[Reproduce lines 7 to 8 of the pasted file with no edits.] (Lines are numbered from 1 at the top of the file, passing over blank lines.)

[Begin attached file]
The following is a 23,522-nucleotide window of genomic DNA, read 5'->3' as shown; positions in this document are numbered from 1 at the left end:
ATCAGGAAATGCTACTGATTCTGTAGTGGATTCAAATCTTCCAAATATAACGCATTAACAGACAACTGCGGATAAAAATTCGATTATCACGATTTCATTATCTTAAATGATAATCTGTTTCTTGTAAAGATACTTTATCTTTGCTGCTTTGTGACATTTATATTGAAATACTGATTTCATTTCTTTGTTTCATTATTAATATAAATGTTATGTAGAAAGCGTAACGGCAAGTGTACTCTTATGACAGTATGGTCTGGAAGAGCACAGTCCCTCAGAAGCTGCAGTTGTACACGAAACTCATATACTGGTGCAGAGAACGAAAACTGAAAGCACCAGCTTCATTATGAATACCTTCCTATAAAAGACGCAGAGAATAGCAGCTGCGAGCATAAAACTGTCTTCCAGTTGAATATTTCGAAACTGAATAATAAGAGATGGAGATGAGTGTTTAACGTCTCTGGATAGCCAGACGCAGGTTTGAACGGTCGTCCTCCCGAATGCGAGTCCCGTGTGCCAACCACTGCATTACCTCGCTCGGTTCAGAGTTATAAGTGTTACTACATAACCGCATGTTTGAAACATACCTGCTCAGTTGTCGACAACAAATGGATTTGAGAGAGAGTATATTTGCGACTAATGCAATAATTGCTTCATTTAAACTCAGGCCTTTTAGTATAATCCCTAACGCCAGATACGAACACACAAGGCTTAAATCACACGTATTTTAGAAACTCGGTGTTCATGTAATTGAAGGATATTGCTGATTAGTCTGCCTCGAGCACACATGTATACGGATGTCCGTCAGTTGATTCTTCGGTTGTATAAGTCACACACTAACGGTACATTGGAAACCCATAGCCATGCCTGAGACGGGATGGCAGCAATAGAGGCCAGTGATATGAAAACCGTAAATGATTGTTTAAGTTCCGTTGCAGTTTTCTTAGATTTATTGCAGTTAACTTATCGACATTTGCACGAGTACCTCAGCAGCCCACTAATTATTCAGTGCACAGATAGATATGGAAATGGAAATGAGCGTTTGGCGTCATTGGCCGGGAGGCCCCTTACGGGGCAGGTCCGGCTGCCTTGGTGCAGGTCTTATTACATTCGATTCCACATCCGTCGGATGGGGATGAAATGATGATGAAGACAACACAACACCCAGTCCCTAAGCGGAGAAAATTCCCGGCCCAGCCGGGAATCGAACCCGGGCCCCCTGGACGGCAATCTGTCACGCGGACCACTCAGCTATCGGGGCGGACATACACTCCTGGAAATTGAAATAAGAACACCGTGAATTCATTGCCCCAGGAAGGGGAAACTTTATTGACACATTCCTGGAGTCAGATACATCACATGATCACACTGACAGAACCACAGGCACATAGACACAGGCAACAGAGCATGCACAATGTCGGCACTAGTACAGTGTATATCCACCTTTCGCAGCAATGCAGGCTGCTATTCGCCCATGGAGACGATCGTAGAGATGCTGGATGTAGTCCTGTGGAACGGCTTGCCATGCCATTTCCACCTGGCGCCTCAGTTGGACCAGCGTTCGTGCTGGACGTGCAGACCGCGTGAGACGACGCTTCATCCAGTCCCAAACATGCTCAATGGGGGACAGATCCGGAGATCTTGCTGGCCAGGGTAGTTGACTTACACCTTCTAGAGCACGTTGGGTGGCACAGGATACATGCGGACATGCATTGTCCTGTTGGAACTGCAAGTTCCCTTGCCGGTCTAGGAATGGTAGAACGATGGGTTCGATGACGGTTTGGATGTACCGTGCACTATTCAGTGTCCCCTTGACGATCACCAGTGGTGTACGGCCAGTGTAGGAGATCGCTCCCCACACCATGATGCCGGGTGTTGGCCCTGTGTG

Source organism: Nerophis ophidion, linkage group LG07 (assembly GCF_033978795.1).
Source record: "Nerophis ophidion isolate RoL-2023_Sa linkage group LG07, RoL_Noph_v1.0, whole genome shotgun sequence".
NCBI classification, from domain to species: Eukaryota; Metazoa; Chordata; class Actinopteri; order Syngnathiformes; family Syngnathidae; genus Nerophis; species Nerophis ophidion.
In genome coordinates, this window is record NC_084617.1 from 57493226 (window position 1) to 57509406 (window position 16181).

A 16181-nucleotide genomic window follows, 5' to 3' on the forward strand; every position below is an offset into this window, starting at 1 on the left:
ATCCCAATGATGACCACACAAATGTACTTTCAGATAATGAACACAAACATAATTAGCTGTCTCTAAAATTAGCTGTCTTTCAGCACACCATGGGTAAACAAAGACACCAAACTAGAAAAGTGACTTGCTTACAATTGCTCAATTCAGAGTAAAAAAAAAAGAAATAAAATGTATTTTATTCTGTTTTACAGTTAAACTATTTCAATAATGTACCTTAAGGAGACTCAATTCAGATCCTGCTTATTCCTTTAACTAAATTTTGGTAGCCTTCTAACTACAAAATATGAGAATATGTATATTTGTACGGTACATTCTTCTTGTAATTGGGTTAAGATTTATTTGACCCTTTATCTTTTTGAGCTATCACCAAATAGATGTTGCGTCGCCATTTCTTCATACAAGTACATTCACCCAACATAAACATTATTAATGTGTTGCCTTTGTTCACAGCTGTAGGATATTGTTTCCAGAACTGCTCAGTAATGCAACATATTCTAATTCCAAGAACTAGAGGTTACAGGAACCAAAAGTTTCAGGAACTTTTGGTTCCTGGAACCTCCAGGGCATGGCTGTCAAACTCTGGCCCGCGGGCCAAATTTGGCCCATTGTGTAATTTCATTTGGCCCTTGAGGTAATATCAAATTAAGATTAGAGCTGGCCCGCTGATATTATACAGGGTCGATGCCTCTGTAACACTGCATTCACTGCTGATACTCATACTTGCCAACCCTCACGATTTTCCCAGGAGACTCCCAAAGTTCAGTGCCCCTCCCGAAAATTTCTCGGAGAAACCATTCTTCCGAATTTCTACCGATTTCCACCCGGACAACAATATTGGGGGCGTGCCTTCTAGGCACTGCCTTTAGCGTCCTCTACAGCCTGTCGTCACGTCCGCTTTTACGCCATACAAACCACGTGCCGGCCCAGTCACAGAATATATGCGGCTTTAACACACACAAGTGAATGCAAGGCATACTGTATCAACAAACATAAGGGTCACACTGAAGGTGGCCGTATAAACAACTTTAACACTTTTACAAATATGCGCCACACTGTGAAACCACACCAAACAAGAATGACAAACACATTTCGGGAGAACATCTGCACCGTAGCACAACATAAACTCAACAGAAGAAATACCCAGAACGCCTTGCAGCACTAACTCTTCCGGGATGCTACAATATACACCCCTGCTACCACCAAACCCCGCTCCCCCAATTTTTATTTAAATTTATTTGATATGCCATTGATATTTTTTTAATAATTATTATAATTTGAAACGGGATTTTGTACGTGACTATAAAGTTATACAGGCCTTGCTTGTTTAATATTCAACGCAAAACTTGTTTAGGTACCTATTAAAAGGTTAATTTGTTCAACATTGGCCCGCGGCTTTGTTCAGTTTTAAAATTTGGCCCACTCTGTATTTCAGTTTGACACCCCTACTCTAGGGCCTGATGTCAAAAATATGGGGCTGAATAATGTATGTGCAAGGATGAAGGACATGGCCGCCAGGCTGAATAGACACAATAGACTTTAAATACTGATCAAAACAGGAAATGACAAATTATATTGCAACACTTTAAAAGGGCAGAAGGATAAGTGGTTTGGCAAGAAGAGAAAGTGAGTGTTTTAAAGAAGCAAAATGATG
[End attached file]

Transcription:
A 16181-nucleotide genomic window follows, 5' to 3' on the forward strand; every position below is an offset into this window, starting at 1 on the left:
ATCCCAATGATGACCACACAAATGTACTTTCAGATAATGAACACAAACATAATTAGCTGTCTCTAAAATTAGCTGTCTTTCAGCACACCATGGGTAAACAAAGACACCAAACTAGAAAAGTGACTTGCTTACAATTGCTCAATTCAGAGTAAAAAAAAAAGAAATAAAATGTATTTTATTCTGTTTTACAGTTAAACTATTTCAATAATGTACCTTAAGGAGACTCAATTCAGATCCTGCTTATTCCTTTAACTAAATTTTGGTAGCCTTCTAACTACAAAATATGAGAATATGTATATTTGTACGGTACATTCTTCTTGTAATTGGGTTAAGATTTATTTGACCCTTTATCTTTTTGAGCTATCACCAAATAGATGTTGCGTCGCCATTTCTTCATACAAGTACATTCACCCAACATAAACATTATTAATGTGTTGCCTTTGTTCACAGCTGTAGGATATTGTTTCCAGAACTGCTCAGTAATGCAACATATTCTAATTCCAAGAACTAGAGGTTACAGGAACCAAAAGTTTCAGGAACTTTTGGTTCCTGGAACCTCCAGGGCATGGCTGTCAAACTCTGGCCCGCGGGCCAAATTTGGCCCATTGTGTAATTTCATTTGGCCCTTGAGGTAATATCAAATTAAGATTAGAGCTGGCCCGCTGATATTATACAGGGTCGATGCCTCTGTAACACTGCATTCACTGCTGATACTCATACTTGCCAACCCTCACGATTTTCCCAGGAGACTCCCAAAGTTCAGTGCCCCTCCCGAAAATTTCTCGGAGAAACCATTCTTCCGAATTTCTACCGATTTCCACCCGGACAACAATATTGGGGGCGTGCCTTCTAGGCACTGCCTTTAGCGTCCTCTACAGCCTGTCGTCACGTCCGCTTTTACGCCATACAAACCACGTGCCGGCCCAGTCACAGAATATATGCGGCTTTAACACACACAAGTGAATGCAAGGCATACTGTATCAACAAACATAAGGGTCACACTGAAGGTGGCCGTATAAACAACTTTAACACTTTTACAAATATGCGCCACACTGTGAAACCACACCAAACAAGAATGACAAACACATTTCGGGAGAACATCTGCACCGTAGCACAACATAAACTCAACAGAAGAAATACCCAGAACGCCTTGCAGCACTAACTCTTCCGGGATGCTACAATATACACCCCTGCTACCACCAAACCCCGCTCCCCCAATTTTTATTTAAATTTATTTGATATGCCATTGATATTTTTTTAATAATTATTATAATTTGAAACGGGATTTTGTACGTGACTATAAAGTTATACAGGCCTTGCTTGTTTAATATTCAACGCAAAACTTGTTTAGGTACCTATTAAAAGGTTAATTTGTTCAACATTGGCCCGCGGCTTTGTTCAGTTTTAAAATTTGGCCCACTCTGTATTTCAGTTTGACACCCCTACTCTAGGGCCTGATGTCAAAAATATGGGGCTGAATAATGTATGTGCAAGGATGAAGGACATGGCCGCCAGGCTGAATAGACACAATAGACTTTAAATACTGATCAAAACAGGAAATGACAAATTATATTGCAACACTTTAAAAGGGCAGAAGGATAAGTGGTTTGGCAAGAAGAGAAAGTGAGTGTTTTAAAGAAGCAAAATGATG